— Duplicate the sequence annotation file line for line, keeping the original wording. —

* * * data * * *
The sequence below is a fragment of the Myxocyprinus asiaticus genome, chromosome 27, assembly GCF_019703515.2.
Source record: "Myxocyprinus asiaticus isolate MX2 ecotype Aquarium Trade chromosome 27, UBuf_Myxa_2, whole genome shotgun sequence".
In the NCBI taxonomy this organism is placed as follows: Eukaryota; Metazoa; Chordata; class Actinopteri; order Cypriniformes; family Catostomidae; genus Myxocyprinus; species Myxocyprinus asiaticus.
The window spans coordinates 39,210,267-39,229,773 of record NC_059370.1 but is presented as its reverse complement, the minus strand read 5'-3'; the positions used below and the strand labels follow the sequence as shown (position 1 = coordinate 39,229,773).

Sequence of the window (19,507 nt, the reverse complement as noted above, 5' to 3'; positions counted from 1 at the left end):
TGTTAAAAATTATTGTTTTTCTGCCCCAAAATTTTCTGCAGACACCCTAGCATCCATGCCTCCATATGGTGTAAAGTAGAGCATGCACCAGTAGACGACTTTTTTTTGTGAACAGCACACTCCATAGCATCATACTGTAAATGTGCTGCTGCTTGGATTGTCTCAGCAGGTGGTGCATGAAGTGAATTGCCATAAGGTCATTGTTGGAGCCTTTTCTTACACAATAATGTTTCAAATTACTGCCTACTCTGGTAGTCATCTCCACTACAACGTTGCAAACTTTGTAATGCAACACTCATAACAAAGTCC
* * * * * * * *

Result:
The sequence below is a fragment of the Myxocyprinus asiaticus genome, chromosome 27, assembly GCF_019703515.2.
Source record: "Myxocyprinus asiaticus isolate MX2 ecotype Aquarium Trade chromosome 27, UBuf_Myxa_2, whole genome shotgun sequence".
In the NCBI taxonomy this organism is placed as follows: Eukaryota; Metazoa; Chordata; class Actinopteri; order Cypriniformes; family Catostomidae; genus Myxocyprinus; species Myxocyprinus asiaticus.
The window spans coordinates 39,210,267-39,229,773 of record NC_059370.1 but is presented as its reverse complement, the minus strand read 5'-3'; the positions used below and the strand labels follow the sequence as shown (position 1 = coordinate 39,229,773).

Sequence of the window (19,507 nt, the reverse complement as noted above, 5' to 3'; positions counted from 1 at the left end):
TGTTAAAAATTATTGTTTTTCTGCCCCAAAATTTTCTGCAGACACCCTAGCATCCATGCCTCCATATGGTGTAAAGTAGAGCATGCACCAGTAGACGACTTTTTTTTGTGAACAGCACACTCCATAGCATCATACTGTAAATGTGCTGCTGCTTGGATTGTCTCAGCAGGTGGTGCATGAAGTGAATTGCCATAAGGTCATTGTTGGAGCCTTTTCTTACACAATAATGTTTCAAATTACTGCCTACTCTGGTAGTCATCTCCACTACAACGTTGCAAACTTTGTAATGCAACACTCATAACAAAGTCC